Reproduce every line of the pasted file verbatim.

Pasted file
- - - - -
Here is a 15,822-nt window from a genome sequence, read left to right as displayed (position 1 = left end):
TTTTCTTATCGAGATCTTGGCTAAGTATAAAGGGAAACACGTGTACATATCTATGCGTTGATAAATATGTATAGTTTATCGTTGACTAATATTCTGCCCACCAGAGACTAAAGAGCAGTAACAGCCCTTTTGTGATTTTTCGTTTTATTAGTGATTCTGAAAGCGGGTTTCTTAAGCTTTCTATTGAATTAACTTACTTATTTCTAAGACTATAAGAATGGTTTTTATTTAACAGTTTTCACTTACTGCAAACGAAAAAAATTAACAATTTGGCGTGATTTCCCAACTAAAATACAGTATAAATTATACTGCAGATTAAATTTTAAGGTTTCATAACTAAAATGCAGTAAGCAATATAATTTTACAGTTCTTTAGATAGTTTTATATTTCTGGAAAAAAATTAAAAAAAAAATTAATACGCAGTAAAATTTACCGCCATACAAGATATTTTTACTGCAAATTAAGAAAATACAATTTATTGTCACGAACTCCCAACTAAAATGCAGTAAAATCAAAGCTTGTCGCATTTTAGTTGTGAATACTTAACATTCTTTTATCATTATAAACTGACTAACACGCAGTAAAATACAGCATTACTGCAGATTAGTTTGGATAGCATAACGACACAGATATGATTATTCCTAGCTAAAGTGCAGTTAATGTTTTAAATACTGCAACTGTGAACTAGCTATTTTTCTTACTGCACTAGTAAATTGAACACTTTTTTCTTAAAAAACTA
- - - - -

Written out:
Here is a 15,822-nt window from a genome sequence, read left to right as displayed (position 1 = left end):
TTTTCTTATCGAGATCTTGGCTAAGTATAAAGGGAAACACGTGTACATATCTATGCGTTGATAAATATGTATAGTTTATCGTTGACTAATATTCTGCCCACCAGAGACTAAAGAGCAGTAACAGCCCTTTTGTGATTTTTCGTTTTATTAGTGATTCTGAAAGCGGGTTTCTTAAGCTTTCTATTGAATTAACTTACTTATTTCTAAGACTATAAGAATGGTTTTTATTTAACAGTTTTCACTTACTGCAAACGAAAAAAATTAACAATTTGGCGTGATTTCCCAACTAAAATACAGTATAAATTATACTGCAGATTAAATTTTAAGGTTTCATAACTAAAATGCAGTAAGCAATATAATTTTACAGTTCTTTAGATAGTTTTATATTTCTGGAAAAAAATTAAAAAAAAAATTAATACGCAGTAAAATTTACCGCCATACAAGATATTTTTACTGCAAATTAAGAAAATACAATTTATTGTCACGAACTCCCAACTAAAATGCAGTAAAATCAAAGCTTGTCGCATTTTAGTTGTGAATACTTAACATTCTTTTATCATTATAAACTGACTAACACGCAGTAAAATACAGCATTACTGCAGATTAGTTTGGATAGCATAACGACACAGATATGATTATTCCTAGCTAAAGTGCAGTTAATGTTTTAAATACTGCAACTGTGAACTAGCTATTTTTCTTACTGCACTAGTAAATTGAACACTTTTTTCTTAAAAAACTA